Radical Resonance: Integrity in an "information rich" world.
Part 2: A Social Sciences perspective.

January 22, 2022 | By Maretha Prinsloo

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Given fundamental changes on every front in society, a reformulation is required of what ethical conduct, and therefore integrity, entails. Important to keep in mind in this regard is that personal autonomy and independent functioning are crucial for the well-being of the individual, but such functioning always takes place within socio-cultural and physical milieus.

An important first step towards greater insight in this regard is to identify a suitable theoretical framework which maps out various levels of consciousness. This will provide a kaleidoscope of ethical realities from which a deeper reality can be constructed to guide the operationalization of integrity in terms of practical and actionable outcomes. These insights can then be tailored according to organization, industry, and societal specifics.

Models of consciousness

Theorists from a variety of disciplines and persuasions have formulated models of consciousness – mostly in terms of developmental stages. These models all inherently reflect the ideas of holonic organisation and therefore, altitude or levels. The remarkable similarities and intuitive appeal of these models are noteworthy. The models of moral development by Kohlberg; ego-state development by Loevinger, intellectual development by Piaget and Perry, socio-cultural evolution by Gebser, and awareness by May and Wilber, to mention but a few, are theoretically and structurally analogous and are all elegantly integrated by Graves’s Spiral Dynamics (SD) model in terms of which the concept of Integrity can be contextualised.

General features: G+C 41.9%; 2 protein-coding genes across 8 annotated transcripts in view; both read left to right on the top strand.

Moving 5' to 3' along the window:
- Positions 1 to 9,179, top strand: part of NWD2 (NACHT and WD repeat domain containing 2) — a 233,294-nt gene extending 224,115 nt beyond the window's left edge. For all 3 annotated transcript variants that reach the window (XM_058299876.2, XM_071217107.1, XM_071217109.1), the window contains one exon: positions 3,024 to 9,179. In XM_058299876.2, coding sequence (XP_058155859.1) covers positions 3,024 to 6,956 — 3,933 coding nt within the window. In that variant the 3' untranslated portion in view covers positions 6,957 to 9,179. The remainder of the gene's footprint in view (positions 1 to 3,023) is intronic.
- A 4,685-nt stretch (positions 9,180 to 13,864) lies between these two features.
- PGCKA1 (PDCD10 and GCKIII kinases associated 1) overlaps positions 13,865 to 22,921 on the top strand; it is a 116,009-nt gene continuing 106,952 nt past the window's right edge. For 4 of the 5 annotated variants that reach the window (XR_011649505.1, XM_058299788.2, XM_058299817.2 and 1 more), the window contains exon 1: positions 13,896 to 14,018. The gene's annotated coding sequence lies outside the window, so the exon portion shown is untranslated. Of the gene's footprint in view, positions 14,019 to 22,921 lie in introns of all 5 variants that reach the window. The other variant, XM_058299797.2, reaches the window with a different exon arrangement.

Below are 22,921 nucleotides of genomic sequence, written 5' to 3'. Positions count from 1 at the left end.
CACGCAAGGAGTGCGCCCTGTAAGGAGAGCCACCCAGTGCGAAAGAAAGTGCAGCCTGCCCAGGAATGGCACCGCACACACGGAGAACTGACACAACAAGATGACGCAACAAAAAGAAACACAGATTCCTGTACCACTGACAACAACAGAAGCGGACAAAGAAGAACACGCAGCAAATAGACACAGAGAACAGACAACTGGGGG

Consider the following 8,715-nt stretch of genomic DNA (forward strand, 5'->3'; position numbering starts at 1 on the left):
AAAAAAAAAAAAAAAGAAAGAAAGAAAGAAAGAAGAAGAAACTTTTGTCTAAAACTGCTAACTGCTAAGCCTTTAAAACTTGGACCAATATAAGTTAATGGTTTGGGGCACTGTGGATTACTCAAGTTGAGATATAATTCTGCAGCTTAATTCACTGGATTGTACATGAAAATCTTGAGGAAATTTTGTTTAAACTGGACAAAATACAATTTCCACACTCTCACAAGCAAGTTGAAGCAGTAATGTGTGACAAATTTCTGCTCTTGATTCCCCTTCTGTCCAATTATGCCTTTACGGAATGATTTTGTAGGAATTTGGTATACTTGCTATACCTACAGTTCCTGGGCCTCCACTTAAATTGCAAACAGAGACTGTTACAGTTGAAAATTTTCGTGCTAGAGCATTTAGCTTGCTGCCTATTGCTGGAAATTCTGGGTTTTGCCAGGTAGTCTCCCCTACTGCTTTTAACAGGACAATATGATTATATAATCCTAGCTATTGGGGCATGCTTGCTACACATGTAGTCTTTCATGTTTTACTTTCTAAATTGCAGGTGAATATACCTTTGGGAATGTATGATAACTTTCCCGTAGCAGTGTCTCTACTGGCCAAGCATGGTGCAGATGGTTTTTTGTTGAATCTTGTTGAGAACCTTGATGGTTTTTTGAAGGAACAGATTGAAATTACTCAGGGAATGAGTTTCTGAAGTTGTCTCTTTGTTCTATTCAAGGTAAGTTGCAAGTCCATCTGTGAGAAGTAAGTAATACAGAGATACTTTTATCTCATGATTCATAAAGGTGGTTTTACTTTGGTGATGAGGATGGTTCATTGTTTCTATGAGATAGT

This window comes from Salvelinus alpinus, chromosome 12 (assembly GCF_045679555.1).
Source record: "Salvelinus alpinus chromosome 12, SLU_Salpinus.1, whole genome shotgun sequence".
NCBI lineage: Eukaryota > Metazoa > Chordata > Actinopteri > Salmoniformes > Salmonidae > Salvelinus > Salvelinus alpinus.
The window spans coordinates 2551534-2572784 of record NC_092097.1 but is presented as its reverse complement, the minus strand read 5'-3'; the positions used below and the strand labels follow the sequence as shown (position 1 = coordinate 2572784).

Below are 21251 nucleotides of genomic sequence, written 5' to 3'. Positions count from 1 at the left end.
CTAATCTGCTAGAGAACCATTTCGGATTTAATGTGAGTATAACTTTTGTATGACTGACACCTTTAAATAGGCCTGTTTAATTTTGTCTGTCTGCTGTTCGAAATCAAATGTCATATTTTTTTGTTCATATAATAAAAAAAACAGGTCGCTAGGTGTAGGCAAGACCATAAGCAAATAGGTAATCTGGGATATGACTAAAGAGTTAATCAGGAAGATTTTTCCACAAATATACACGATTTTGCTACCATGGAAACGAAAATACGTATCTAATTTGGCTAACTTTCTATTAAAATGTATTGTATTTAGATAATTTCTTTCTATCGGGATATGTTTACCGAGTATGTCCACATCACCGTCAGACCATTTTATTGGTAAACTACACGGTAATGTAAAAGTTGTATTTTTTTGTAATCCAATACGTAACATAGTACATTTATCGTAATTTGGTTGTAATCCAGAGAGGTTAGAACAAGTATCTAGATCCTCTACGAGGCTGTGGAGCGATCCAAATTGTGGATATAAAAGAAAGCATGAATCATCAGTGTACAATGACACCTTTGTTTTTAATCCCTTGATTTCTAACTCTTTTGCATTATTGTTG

The Spiral Dynamics (SD) model

Here the focus will be on the concept of integrity, which has intuitive appeal within society at large and the corporate world in particular. Integrity is generally associated with moral- ethical behaviour and is seen as a gateway to trust, alignment of motives and collaboration. No wonder then that organizational culture surveys globally indicate integrity as a key value.

Clare Grave’s universally applicable Spiral Dynamics (SD), or bio-psycho-social model describing the emergence of consciousness, seems ideal for this purpose. It consolidates the organizing principles underlying a host of developmental models from various spiritual traditions as well as consciousness, sociological and psychological theories alike.

The holonic SD model maps the full spectrum of consciousness development. It is represented as a soft hierarchy, or holonic structure, in which successive levels of awareness integrate and transcend previous levels. Various factors, including that of life conditions, largely determine the appropriateness of a particular value orientation, worldview, perceptual and decision-making framework, or cultural meme of both individuals and groups. Development or progression to higher levels takes place in a structured manner in that consecutive levels cannot be skipped. Regression to lower levels remain possible, though.